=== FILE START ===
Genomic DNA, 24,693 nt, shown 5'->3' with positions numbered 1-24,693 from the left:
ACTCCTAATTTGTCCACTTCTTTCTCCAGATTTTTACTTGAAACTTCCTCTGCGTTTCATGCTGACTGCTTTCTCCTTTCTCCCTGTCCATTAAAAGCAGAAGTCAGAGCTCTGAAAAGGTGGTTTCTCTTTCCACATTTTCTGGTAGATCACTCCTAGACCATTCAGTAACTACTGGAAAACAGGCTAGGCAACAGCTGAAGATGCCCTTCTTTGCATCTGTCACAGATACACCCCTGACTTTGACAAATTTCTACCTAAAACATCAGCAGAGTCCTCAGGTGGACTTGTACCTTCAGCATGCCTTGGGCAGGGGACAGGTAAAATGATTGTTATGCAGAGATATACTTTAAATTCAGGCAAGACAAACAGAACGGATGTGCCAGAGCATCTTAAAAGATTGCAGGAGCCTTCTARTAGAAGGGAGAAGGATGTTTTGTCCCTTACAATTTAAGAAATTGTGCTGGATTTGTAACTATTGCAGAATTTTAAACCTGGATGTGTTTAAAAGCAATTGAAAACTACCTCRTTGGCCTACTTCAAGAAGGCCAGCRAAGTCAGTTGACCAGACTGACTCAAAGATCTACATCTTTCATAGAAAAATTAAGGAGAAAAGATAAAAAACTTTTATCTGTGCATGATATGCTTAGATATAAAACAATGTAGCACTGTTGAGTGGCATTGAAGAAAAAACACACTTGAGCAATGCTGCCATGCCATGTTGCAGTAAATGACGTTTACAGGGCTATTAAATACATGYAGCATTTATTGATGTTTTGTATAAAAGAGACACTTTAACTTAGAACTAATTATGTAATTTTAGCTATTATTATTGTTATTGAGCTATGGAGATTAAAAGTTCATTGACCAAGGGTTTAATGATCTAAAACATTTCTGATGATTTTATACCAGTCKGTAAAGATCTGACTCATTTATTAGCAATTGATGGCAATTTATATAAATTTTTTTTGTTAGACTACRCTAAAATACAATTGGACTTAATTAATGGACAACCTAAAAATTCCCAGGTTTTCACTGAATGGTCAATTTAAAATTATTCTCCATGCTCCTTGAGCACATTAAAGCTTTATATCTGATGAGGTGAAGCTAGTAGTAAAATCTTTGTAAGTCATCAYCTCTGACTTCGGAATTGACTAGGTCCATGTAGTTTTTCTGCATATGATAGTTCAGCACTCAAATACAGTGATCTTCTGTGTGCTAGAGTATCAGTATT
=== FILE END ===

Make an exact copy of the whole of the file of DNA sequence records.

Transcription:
Genomic DNA, 24,693 nt, shown 5'->3' with positions numbered 1-24,693 from the left:
ACTCCTAATTTGTCCACTTCTTTCTCCAGATTTTTACTTGAAACTTCCTCTGCGTTTCATGCTGACTGCTTTCTCCTTTCTCCCTGTCCATTAAAAGCAGAAGTCAGAGCTCTGAAAAGGTGGTTTCTCTTTCCACATTTTCTGGTAGATCACTCCTAGACCATTCAGTAACTACTGGAAAACAGGCTAGGCAACAGCTGAAGATGCCCTTCTTTGCATCTGTCACAGATACACCCCTGACTTTGACAAATTTCTACCTAAAACATCAGCAGAGTCCTCAGGTGGACTTGTACCTTCAGCATGCCTTGGGCAGGGGACAGGTAAAATGATTGTTATGCAGAGATATACTTTAAATTCAGGCAAGACAAACAGAACGGATGTGCCAGAGCATCTTAAAAGATTGCAGGAGCCTTCTARTAGAAGGGAGAAGGATGTTTTGTCCCTTACAATTTAAGAAATTGTGCTGGATTTGTAACTATTGCAGAATTTTAAACCTGGATGTGTTTAAAAGCAATTGAAAACTACCTCRTTGGCCTACTTCAAGAAGGCCAGCRAAGTCAGTTGACCAGACTGACTCAAAGATCTACATCTTTCATAGAAAAATTAAGGAGAAAAGATAAAAAACTTTTATCTGTGCATGATATGCTTAGATATAAAACAATGTAGCACTGTTGAGTGGCATTGAAGAAAAAACACACTTGAGCAATGCTGCCATGCCATGTTGCAGTAAATGACGTTTACAGGGCTATTAAATACATGYAGCATTTATTGATGTTTTGTATAAAAGAGACACTTTAACTTAGAACTAATTATGTAATTTTAGCTATTATTATTGTTATTGAGCTATGGAGATTAAAAGTTCATTGACCAAGGGTTTAATGATCTAAAACATTTCTGATGATTTTATACCAGTCKGTAAAGATCTGACTCATTTATTAGCAATTGATGGCAATTTATATAAATTTTTTTTGTTAGACTACRCTAAAATACAATTGGACTTAATTAATGGACAACCTAAAAATTCCCAGGTTTTCACTGAATGGTCAATTTAAAATTATTCTCCATGCTCCTTGAGCACATTAAAGCTTTATATCTGATGAGGTGAAGCTAGTAGTAAAATCTTTGTAAGTCATCAYCTCTGACTTCGGAATTGACTAGGTCCATGTAGTTTTTCTGCATATGATAGTTCAGCACTCAAATACAGTGATCTTCTGTGTGCTAGAGTATCAGTATT